GREAT FALLS — On Saturday morning, the Montana ExpoPark was filled friends and family of Captain David Thomas Lambers, who lost his life to lung cancer on November 12. Captain Lambers joined the Army in 2011 as a firefighter, was hired at the Montana Air National Guard in 2013, and transferred to the Air Force in March of this year.
David’s remains were taken on their final ride from the fire station to the Montana Expo Park, where loved ones spoke about who Captain Lambers was as a person.
“But to hear about his willingness to make sure that everyone felt included,” Jake Lambers, David Lambers’ older brother said, “And how he would bend over backwards to help in a time of need, highlights my brother’s personality.”
“At our house, he’s Uncle Dave,” Dusty DeBoer, Lambers’ best friend said, “Even though not blood related, he’s Uncle Dave to us, and Aunt April.”
Remembered for being humble, funny, and calming, Captain Lambers touched the lives of hundreds of people, as seen from the huge attendance at the Expo Park. But even more than that, as a firefighter in the military, his life was one of service and dedication to those around him.
“Those who worked with David also admitted there were times he helped keep their feet grounded in stressful situations,” Chaplain Jeff Simpson of the Montana Air National Guard said, “In fact, he had a gift to make undesirable work fun.”
Lambers left behind a community, or perhaps a family, of loved ones. His humble and lighthearted nature affected everyone who knew him, and every story told about him made the audience laugh and smile at his warm and gracious demeanor.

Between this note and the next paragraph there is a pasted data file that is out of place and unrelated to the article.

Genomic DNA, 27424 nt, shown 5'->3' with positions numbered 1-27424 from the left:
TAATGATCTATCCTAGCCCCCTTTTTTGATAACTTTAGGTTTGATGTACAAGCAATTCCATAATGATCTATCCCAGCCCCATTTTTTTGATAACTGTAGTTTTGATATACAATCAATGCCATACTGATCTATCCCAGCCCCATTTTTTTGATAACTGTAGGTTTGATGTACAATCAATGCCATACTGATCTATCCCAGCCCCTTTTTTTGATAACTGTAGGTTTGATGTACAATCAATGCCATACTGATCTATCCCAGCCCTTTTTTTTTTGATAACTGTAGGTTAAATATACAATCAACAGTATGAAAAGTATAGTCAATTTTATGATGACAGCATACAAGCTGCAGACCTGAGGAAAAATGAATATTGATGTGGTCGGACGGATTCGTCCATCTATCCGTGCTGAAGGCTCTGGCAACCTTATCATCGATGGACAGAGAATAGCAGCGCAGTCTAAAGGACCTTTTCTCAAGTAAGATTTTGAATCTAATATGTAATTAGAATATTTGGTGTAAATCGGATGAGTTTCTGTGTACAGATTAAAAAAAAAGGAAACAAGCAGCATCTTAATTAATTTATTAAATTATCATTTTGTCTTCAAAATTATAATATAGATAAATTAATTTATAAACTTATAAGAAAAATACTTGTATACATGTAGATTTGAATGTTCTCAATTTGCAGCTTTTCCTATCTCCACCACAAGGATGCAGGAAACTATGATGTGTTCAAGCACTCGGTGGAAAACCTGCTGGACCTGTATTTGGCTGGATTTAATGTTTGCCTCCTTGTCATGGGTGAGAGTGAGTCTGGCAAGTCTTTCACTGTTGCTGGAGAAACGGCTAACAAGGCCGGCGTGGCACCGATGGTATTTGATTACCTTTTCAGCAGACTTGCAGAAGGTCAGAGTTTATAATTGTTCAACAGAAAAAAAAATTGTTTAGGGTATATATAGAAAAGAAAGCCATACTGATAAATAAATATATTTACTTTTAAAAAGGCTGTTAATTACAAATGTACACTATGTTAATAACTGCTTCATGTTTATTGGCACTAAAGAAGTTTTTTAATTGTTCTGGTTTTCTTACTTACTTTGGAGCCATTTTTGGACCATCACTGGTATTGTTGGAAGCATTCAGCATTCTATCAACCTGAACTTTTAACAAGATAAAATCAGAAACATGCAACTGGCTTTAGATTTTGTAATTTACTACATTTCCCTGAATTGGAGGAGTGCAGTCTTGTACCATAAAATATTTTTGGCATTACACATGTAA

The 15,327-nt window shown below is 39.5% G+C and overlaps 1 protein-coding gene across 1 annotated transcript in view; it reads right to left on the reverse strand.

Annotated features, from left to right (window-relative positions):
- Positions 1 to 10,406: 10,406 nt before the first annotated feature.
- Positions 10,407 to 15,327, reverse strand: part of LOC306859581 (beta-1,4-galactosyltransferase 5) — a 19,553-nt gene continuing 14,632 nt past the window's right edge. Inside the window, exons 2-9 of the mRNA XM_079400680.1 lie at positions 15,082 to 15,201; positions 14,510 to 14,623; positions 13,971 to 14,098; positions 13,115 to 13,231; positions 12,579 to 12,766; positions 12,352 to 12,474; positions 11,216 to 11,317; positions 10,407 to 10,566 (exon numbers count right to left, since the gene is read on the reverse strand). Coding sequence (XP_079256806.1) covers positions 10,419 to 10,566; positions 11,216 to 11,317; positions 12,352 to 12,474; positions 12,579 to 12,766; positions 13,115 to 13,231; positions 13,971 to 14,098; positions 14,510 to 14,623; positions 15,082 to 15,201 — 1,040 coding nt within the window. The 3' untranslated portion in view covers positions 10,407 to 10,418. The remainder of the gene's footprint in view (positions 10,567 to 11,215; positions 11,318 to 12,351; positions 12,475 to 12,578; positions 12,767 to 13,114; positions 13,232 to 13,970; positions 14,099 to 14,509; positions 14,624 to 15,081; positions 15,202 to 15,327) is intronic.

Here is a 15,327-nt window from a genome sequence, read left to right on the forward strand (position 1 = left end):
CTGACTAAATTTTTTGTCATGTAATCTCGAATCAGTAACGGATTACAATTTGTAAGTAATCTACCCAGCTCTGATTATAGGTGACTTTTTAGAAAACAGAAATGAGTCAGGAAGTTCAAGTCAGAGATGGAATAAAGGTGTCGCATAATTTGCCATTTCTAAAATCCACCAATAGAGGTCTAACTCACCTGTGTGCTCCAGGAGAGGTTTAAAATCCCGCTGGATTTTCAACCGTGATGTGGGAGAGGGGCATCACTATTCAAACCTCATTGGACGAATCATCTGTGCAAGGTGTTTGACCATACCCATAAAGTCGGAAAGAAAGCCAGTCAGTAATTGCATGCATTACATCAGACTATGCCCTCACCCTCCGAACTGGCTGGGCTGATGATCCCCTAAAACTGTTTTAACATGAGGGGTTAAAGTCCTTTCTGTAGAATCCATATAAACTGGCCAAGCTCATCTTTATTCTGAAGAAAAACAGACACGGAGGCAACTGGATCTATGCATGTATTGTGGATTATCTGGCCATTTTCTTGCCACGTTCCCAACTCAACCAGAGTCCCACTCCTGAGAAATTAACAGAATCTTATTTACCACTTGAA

It is always difficult to say goodbye to someone, especially when they had so much more life to give. Captain Lambers was only 36 years old when he passed. He is survived by his wife, two children, parents, brothers, sisters, and grandmother. He was a family man, through and through.
The ceremony concluded with the sounding of the bell, and the final call over the radio for Lambers, officially relieving him of duty. These two longstanding traditions are powerful reminders of Captain Lambers’ service to his country and others.
“Captain David Lambers of Montana Air National Guard Fire Department,” The radio blared, “You are now out of service, but never forgotten.”
At Highland Cemetery, Lambers was honored with the playing of Taps and a Three Gun Salute. While the official ceremony celebrating Captain Lambers ended with this, his memory will live on through his family, the fire department, military, and everyone else who knew him.
To read Captain David Lambers’ obituary, click here.